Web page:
- More Than Birding: Introduction
- Huli Sing Sing, Papua New Guinea
- Madagascar, Land of Lemurs, Lambas and Birds, October, 2004
- Birds and Bird Guides
- The People
- Rice, Bricks and Houses
- My Travelling Group and the Food We Ate
- Atanifuti Market and the Hunt for My Lamba
- Souvenirs and Ethical Dilemmas
- Critters and Other Annoyances
- Leaping Lemurs
- The View From Home
- Black Currawong
- Bird Tales: Australia
- Southern Cassowary
- Forty Spotted Pardalote
- Tawny Frogmouth
- Orange-Bellied Parrot
- Sarus Crane and Brolga
- Golden Bowerbird
There are no Malagasy monkeys, and the 32 lemur species fill the primate ecological niche. We were fortunate to see many lemur varieties.
In the semi-arid dry forest of southern Madagascar, we are walking on a ten-foot wide cattle trail lined with prickly brush and tamarind and eucalyptus trees. We hear the vigorous rustle of leaves, limbs being jerked from side to side-by lemurs, we hope. We stop and peer into the dry underbrush. We are not disappointed.
A slim white animal the size of a small cat bursts from the ground level shrubs and gallops onto the path on springy legs, arms waving. The female lemur, with a baby glued to her back, pauses in the path’s center, her bright yellow eyes wide scanning, and ears alert for predators.
We are fascinated.
The lemur looks our way and then into the brush behind her. She makes a clicking call to her family and then gallops on to a tree across the path. Grasping the trunk with her hands and her powerful hand-shaped feet, she shinnies rapidly into the protection of the limbs and leaves. In quick succession, five more Sifakas bounce and flail across the open ground and join her in the canopy’s safety.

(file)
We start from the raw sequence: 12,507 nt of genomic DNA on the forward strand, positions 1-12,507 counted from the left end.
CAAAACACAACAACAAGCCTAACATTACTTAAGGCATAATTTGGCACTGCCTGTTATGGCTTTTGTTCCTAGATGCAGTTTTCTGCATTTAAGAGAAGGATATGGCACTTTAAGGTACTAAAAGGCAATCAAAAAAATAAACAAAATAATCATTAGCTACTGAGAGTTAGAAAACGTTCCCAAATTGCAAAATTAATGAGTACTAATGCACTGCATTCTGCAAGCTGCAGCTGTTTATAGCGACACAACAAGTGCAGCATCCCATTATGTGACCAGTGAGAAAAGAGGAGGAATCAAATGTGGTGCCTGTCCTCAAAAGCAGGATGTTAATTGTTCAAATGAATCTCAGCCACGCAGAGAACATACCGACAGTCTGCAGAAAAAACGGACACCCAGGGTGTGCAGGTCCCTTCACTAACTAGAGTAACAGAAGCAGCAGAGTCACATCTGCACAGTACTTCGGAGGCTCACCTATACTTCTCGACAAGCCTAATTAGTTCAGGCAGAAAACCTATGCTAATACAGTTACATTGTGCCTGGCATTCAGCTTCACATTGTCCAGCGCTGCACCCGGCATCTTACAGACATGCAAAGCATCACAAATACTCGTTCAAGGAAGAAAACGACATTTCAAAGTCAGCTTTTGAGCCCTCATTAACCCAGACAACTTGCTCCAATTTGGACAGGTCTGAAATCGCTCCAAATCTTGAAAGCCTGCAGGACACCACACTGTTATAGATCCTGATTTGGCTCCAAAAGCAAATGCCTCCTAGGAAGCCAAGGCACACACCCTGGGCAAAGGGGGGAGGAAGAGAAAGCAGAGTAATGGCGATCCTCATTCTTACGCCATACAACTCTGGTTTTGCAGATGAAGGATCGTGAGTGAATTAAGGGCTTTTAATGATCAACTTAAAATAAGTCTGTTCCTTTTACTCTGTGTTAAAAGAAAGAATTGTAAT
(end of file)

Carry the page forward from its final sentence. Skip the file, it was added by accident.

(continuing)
These are Verreaux’s Sifaka, the “dancing lemurs” of Berenty, an old southern sisal plantation. Standing tall with arms extended, they could almost grab my shoulders. They are white and fuzzy with black heart-shaped faces, black hands and feet and a brown cap with a white brow band. Their black tufted ears prick forward when curious or back when threatened. They live in family groups of four to eight individuals. The dominant female leads the group on a daily route through the sixty foot tamarind canopy. They search for tasty leaves until nap time. When a road or a roof breaks the canopy, she will gallop across the open space to the next safe tree. It is easy to get photos of them dancing. If you see one, the rest will follow. Yes, we did try to emulate them, but our human bodies are too heavy and our legs not springy enough to even approximate their leaping grace and altitude.
On another Berenty path, we hear a meow from the bushes. A young Ring-tailed Lemur sits alone on a branch, an unusual sight. We look around for his family but the trees are quiet. He seems to be pleading, perhaps calling for his mother, and meows again. We approach, cameras clicking, and his eyes widen as he looks frantically from us to the trees and back. When we get too close, the youth warns us off with a little growl, then turns and scampers up the tree limb into the canopy where we can now hear the rustling of a larger animal.